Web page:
The “Justice for All Programme,” has discharged unconditionally seven remand prisoners at the Ankaful Annex Prison for various offences.
The programme also convicted six accused persons, granted bail to fourteen and refused bail applications of fifteen others.
The exercise, an initiative of the Judiciary, with support from the Office of the Attorney-General, the Ghana Prisons Service and the Ghana Bar Association, was aimed at decongesting the prisons of remanded prisoners.
Justice Clemence Honyenuga, of the Court of Appeal, who took part in the exercise, said it was amazing that about 90 percent of the prisoners were convicted of usage or possession of Indian hemp.
“Most of them were not aware that just possessing the narcotic was an offence; so if the Narcotics Control Board intensifies their education on drugs to the general public, it can reduce the acts”, he said.
He expressed the hope that institutions, such as the forensic laboratories, would be decentralized so that their work would be easier and faster, to enable the courts to receive reports on time to quicken trials.
Justice Honyenuga said the Judicial Service has received criticism from the United Nations Council for Human Rights over the congestion in the various prisons, putting the lives of the prisoners in danger, hence the programme.
“We want to inform Ghanaians that the “Justice for All Programme” is a very laudable idea, which is dealing with remand prisoners who deserve to be attended too,” he added.
Justice Constant K. Hometowu, a High Court judge, said a workshop has been organized for Judges and Magistrates on how to deal with remand prisoners and it had really made an impact in their operations, adding that, they are now handing down lower sentences than they used to do.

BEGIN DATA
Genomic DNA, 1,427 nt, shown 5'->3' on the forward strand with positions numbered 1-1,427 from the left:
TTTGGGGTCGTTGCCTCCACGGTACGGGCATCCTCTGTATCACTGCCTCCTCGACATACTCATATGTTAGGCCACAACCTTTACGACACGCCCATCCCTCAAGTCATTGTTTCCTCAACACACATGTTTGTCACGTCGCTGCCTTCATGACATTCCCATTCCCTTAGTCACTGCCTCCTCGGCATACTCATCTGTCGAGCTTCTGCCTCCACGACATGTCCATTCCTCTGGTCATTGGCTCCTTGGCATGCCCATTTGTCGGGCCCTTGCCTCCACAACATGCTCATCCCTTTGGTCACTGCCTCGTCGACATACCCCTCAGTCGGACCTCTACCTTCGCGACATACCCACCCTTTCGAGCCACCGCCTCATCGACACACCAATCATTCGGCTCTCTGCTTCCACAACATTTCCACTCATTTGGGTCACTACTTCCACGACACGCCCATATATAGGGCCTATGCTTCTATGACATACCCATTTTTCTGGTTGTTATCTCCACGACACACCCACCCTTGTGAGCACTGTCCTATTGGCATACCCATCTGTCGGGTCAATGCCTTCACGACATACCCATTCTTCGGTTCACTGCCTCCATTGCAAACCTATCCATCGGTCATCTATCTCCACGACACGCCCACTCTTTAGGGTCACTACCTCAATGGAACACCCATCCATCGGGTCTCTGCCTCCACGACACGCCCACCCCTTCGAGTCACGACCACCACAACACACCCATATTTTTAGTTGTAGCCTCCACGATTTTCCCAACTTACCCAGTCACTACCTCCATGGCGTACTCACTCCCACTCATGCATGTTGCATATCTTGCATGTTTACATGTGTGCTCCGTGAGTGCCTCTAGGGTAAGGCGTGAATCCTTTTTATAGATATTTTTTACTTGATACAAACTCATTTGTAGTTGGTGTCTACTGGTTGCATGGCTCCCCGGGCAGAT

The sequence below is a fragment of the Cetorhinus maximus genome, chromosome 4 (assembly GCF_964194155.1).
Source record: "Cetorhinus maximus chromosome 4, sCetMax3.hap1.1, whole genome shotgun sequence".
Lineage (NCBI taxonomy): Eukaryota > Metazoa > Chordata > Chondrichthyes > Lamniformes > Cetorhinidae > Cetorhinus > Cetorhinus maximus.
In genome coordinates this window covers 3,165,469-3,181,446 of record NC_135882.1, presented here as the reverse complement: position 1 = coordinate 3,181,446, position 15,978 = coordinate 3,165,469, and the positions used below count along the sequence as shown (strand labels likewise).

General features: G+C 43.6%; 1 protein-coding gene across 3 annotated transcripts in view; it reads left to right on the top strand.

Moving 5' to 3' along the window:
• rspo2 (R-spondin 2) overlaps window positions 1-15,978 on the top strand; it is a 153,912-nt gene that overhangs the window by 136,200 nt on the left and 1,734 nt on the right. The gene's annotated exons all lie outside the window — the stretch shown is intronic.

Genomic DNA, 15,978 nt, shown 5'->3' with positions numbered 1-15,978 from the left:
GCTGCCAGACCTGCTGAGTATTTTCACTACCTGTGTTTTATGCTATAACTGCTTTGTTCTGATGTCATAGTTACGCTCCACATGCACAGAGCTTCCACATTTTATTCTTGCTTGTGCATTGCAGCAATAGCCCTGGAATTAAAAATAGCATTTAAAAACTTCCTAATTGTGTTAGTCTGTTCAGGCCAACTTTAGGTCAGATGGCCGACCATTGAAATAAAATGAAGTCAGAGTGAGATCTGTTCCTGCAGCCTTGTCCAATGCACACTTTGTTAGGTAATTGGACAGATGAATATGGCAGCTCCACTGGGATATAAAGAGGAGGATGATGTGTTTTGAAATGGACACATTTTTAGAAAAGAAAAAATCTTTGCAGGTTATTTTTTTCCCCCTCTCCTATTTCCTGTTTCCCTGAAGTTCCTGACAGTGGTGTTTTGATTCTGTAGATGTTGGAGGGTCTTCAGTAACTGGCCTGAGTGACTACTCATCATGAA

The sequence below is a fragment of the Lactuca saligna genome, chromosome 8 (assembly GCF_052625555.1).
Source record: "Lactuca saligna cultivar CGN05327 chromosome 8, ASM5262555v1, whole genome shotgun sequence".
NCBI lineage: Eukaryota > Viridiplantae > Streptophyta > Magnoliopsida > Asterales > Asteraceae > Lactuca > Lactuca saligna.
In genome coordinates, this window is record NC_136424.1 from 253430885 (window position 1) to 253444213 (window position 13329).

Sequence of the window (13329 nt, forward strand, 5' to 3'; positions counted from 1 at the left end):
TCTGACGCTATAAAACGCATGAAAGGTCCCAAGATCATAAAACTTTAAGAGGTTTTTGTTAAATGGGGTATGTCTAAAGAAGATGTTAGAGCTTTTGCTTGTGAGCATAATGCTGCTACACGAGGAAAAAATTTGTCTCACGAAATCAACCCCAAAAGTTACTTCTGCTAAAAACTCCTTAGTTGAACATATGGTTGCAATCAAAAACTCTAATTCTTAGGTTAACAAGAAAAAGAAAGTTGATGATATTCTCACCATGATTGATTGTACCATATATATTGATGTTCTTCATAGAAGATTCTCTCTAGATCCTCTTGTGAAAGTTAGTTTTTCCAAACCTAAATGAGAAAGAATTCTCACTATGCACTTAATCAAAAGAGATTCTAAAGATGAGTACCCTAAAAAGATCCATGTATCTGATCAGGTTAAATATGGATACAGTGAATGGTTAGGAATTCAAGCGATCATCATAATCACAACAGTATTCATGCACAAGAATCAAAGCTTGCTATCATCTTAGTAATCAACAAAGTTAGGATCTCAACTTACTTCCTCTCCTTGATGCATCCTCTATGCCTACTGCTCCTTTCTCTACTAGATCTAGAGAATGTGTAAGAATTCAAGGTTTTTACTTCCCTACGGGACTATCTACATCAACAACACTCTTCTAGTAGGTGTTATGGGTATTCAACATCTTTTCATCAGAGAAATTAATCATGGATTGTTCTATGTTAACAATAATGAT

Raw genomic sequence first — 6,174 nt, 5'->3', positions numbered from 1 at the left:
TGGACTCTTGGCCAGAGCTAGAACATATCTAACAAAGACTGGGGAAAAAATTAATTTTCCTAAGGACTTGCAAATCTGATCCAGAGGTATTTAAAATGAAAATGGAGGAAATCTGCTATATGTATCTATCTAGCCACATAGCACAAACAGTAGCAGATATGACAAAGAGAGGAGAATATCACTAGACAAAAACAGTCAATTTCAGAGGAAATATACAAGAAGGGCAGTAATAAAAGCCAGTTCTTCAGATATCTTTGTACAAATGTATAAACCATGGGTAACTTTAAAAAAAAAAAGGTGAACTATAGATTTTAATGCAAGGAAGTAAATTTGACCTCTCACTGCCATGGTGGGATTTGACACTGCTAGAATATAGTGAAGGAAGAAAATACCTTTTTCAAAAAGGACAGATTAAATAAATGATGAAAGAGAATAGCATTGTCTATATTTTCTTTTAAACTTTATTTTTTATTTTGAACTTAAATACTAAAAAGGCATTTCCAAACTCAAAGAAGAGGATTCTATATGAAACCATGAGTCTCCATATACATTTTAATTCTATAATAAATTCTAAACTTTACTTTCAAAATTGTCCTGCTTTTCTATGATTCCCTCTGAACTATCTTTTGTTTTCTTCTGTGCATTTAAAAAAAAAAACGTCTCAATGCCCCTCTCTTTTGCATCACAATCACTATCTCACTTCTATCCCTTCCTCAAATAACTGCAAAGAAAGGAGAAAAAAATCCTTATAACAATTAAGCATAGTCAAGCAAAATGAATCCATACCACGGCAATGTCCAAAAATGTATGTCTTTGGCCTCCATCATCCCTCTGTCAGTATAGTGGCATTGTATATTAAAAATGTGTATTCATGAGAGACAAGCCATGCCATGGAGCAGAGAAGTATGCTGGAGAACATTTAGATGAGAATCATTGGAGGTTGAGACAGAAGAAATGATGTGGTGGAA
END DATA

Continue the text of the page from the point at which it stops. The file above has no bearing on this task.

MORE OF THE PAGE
Mr Francis-Xavier Sosu, a Human Rights Lawyer, who volunteered as a counsel for the accused persons, described as unfortunate, the circumstances which led to some of the accused persons being remanded.
He said the programme provides an opportunity for the bail conditions of the remand prisoners to be reviewed and also allows those who deserve to be released the chance to go back home.
Mr Jonathan Osei-Owusu, Chief Executive Officer of POS Foundation, an NGO for human right advocacy, said a survey conducted by the foundation revealed that most prisoners in the country have skin diseases, malaria and bodily pains.
“That is why we sought the permission of the Judiciary to screen the prisoners and provide some medication,” he said.
Mr Osei-Owusu said almost 200 prisoners were screened and the common diseases identified were malaria and hernia.